The Sunshine States premier tax watchdog group published 25 recommendations Thursday which it says, if implemented, would save the states taxpayers over $1 billion. The proposals include the collection of an Internet sales tax and the return of state lands to the private sector.
We are constantly looking for ways to find cost savings while still responsibly funding essential government services for all Floridians, said Dominic M. Calabro, president and CEO of Florida TaxWatch, in a news release announcing the release of the Report and Recommendations of the Government Cost Savings Task Force for FY2013-14. Implementing these recommendations will streamline government, modernize long-overdue systems, and align public employees with the private sector in several ways.
A handful of those 25 recommendations grouped into five categories: health care reform, criminal justice reform, education reform, revenue enhancement, and general government reform were highlighted by task force chairman John R. Alexander at a press conference held at the Capitol:
- No. 25 -- Replace the Florida Accounting Information Resource (FLAIR) with a modern accounting system that will provide fiscal transparency and accountability to the taxpayers.
- No. 16 Reduce state health insurance costs by implementing a program to provide financial incentives and disincentives for state employees based on controllable wellness indicators (e.g., weight, tobacco use).
- No. 1 -- Design and implement a plan to convert the state health insurance system from a defined benefit to a defined employer contribution model. Under such a scheme, the state would not provide health plans to state workers; rather, the workers would be given a fixed dollar amount to spend on health insurance costs or other medical expenses.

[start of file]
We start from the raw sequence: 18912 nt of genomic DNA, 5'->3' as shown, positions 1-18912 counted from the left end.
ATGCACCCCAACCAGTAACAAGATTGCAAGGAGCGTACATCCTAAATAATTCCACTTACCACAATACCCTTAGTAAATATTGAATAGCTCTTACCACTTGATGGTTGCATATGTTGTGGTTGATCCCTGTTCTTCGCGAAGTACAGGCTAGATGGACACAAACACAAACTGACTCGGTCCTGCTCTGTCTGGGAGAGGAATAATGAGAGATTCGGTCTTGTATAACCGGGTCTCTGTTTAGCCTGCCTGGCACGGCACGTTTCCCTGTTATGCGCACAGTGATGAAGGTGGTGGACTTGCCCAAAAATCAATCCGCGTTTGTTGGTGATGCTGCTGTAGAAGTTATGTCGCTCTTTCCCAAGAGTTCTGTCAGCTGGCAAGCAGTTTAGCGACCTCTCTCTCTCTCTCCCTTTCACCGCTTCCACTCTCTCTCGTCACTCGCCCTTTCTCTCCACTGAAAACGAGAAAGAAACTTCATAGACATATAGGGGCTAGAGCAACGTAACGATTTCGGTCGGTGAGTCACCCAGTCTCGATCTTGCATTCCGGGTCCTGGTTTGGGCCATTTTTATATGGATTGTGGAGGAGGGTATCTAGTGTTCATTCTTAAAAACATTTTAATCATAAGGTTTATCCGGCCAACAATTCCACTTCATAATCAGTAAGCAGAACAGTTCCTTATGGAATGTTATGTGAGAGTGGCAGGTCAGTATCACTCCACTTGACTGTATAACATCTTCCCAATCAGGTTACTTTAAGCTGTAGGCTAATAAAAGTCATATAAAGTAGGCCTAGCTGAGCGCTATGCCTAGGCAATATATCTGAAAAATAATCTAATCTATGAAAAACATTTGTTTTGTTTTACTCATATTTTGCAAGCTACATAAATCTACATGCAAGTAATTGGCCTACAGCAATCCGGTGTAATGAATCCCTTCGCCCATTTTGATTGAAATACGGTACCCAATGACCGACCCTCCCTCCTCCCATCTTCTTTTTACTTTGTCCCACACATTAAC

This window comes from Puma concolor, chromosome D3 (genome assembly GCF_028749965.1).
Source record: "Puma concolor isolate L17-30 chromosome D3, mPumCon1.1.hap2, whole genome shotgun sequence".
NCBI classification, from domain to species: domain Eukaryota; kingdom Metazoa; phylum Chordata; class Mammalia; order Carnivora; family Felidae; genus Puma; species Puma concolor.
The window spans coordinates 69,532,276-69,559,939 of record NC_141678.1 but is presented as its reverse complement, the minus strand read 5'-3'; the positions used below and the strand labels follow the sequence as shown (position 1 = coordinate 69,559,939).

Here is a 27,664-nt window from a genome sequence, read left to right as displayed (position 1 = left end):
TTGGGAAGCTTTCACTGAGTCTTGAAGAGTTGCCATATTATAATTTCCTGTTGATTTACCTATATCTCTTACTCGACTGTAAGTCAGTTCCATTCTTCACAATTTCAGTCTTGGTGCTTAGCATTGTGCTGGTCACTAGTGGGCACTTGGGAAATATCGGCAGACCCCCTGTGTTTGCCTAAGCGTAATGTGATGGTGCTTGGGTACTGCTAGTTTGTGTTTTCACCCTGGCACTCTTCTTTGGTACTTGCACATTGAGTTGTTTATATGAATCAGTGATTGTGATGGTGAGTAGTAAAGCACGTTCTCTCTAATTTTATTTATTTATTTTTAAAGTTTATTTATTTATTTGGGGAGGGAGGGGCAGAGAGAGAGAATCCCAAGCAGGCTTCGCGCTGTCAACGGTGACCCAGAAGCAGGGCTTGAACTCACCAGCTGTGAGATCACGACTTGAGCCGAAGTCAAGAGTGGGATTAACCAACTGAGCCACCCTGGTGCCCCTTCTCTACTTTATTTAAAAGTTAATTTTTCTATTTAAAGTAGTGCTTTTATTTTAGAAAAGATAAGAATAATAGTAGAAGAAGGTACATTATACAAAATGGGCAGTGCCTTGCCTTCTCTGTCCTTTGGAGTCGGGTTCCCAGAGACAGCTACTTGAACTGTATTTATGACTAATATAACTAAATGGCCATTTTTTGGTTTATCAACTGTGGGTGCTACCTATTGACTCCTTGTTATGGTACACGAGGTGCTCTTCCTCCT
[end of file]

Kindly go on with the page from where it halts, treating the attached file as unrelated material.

- No. 2 -- Reduce operational expenditures through the use of benchmarking for appropriations and the states shared-savings program. Such programs would reward agencies and employees who save costs for the state, while reducing appropriations for those agencies which overspend.
- No. 6 -- Adopt both E-Fairness legislation and legislation to become a full member of the Streamlined Sales and Use Tax Agreement (SSUTA). This would begin leveling the playing field for Florida businesses and begin collecting some of the revenue legally due. Any additional revenue should be used to offset another tax that is currently imposed on Floridians. Florida already imposes a sales tax on its citizens, but its seldom enforced. Alexander says noncollection of the tax unfairly disadvantages traditional brick-and-mortar businesses.
After much hardship and economic loss over the last few years, Florida is finally moving forward to recovery, Alexander said. In challenging and uncertain times as we are still in, we must continue to strive for reforms that will increase government efficiency and accountability, which will save taxpayers money. I believe that this report moves us significantly forward.
Sen. Alan Hays, R-Umatilla, took to the podium after Alexander, voicing his support for the work of Florida TaxWatch and highlighting two more recommendations he believed the Legislature should prioritize for implementation:
- No. 9 -- Provide resources and authority to the Florida Department of Environmental Protection (DEP) and the Florida Department of Management Services (DMS) to identify underutilized and surplus state properties, to review each as to its highest and best potential, and to dispose of those state properties not being used to their highest and best potential in an expeditious manner.
While many lands are used for essential purposes, including conservation, the state also owns numerous properties that are not needed by state government, Hays said. "[This leaves] the taxpayers responsible for unnecessary costly annual maintenance and upkeep . ... If the land is not serving a useful purpose ... we need to put that land back on the tax rolls and let it be productive.
- No. 10 -- Implement electronic time and attendance systems across all state agencies.
Hays said the Florida Department of Children and Families has saved $6 million over the last two years through the use of such systems, which better ensure that employees are paid for time actually worked.
Reach Eric Giunta at egiunta@sunshinestatenews or at (954) 235-9116.